The Joys of Quitting - The American Spectator | USA News and Politics
The Joys of Quitting

Say what you want about Sarah Palin, the lady sure knows how to make an exit.

For future reference: Call a press conference just before the Fourth of July to rival the fireworks. Brag about your achievements, damn your enemies, drop wild crazy hints about your future, give three weeks notice. Then: Go fishing, grant lakeside interviews to stunned journalists in your waders.

Oh and, this is important — don’t forget to smile.

The Alaska governor is fully capable of flashing fake smiles but these are the real deal. Palin is beaming right now because she knows something that the politicians and the pundits will never, ever figure out.

Most of the Palin speculation is so beside the point as to be really side splittingly funny. Will she run for president? How will this affect her chances at getting the GOP nomination? How about the general election? And why? Why did she do it? I have the answer, though many of you won’t believe me — because you can’t.

It’s been said that the two most precious words in the English language are “not guilty.” Close but not quite. The real winning declaration has got to be, “I quit.” That’s right, you say. Chuck it all. I don’t want to put up with this anymore, and I don’t have to.

In most of the world, human bondage is in the ancient past. Yet we feel bound to our jobs. Our sense of obligation or necessity or simple inertia keeps us there long after all the joy has been squeezed out of the work. Why?

We cling to our rationalizations and self-bargains about the future. We look around for other opportunities, often half heartedly. In the meantime, we keep at it. We put in long, tedious hours because we feel that we must.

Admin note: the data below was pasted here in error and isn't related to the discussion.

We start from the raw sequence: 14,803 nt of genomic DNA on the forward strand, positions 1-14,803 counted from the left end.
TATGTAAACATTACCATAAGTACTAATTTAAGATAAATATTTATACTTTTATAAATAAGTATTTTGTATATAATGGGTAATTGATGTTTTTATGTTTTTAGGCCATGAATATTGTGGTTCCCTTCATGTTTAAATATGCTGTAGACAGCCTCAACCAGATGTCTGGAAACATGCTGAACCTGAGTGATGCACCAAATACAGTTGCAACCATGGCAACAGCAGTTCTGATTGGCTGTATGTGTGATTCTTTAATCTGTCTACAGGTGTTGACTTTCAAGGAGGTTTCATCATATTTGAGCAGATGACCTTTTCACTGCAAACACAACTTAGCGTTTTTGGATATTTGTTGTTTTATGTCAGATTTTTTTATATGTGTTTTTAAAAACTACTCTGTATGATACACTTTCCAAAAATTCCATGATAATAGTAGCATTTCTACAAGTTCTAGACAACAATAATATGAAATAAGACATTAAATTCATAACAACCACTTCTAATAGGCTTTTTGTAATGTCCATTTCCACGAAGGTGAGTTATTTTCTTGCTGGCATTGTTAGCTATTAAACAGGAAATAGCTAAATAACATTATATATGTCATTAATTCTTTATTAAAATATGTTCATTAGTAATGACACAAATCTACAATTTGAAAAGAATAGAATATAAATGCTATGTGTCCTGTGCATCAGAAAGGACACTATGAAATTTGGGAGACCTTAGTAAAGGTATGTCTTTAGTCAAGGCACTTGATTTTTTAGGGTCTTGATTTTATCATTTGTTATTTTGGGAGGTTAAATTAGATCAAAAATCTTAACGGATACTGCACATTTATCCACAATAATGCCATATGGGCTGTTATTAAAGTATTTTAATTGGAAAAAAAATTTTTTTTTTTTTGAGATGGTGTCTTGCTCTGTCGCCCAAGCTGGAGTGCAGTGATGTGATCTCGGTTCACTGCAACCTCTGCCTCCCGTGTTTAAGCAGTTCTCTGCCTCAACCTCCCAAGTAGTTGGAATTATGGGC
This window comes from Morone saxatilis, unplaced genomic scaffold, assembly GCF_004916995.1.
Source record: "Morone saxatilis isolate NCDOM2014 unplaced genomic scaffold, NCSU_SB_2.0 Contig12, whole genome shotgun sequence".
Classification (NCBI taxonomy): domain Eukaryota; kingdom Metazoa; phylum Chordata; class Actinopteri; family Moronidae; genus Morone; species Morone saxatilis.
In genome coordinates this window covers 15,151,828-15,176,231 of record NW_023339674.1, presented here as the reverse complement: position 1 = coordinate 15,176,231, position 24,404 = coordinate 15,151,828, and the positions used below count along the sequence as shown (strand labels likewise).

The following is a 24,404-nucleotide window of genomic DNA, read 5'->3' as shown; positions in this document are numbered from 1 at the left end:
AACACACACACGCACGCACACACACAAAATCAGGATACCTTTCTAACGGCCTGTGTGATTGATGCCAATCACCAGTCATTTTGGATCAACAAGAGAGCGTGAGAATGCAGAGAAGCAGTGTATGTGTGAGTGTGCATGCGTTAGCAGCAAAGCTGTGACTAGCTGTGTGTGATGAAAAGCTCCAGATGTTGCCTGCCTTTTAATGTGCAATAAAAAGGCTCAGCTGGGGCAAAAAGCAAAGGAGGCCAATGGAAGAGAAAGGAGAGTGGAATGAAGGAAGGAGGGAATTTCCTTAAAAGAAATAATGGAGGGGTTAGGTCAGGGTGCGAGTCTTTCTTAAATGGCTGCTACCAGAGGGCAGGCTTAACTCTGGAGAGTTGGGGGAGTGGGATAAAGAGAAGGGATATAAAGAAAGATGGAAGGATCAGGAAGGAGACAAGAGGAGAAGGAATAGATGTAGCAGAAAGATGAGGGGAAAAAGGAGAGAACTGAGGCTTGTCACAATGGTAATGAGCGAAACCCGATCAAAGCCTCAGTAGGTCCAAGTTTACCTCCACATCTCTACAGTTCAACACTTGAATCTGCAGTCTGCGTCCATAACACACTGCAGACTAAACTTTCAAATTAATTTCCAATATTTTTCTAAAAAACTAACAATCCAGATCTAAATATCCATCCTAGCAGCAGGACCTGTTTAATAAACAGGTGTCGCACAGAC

Until something snaps. It can be an argument or an accident or the long daily grind that finally does it. We reach the point where we can no longer go on. We put down that mop, refuse to make any more phone calls, resign from positions high and low.

We thus do the “irresponsible” thing, and it feels great. We exchange the certainty of a regular paycheck and the routine of a job for an uncertain, potentially ruinous future and a lot more freedom.

At this point, some of you are no doubt asking, “What do you mean we, Kemo Sabe?” Fair enough, Tonto. Some people can appreciate this, others not. The dividing line is probably experience. If you’ve been pushed up against it and called it quits, you’ll realize what an exhilarating thing that can be.

Your humble adventurer watched his own father quit a job of a dozen years and struggled for well over a year to keep food on the table and a roof over our heads while he searched for a new gig. The old man somehow managed to pull us through.

I myself have quit three or four jobs. Can’t say I recommend it, exactly, especially in an economy as unforgiving as the present one. On the other hand, I’ve never regretted quitting and every time… what a rush. When things get bad at work, there’s always the temptation to exercise my God given right of exit.

That’s what Palin did. She shrugged off the responsibilities of high office to reclaim a life of her own. To all appearances, she couldn’t be happier about it. Frantic careerists are still trying to wrap their heads around that one.

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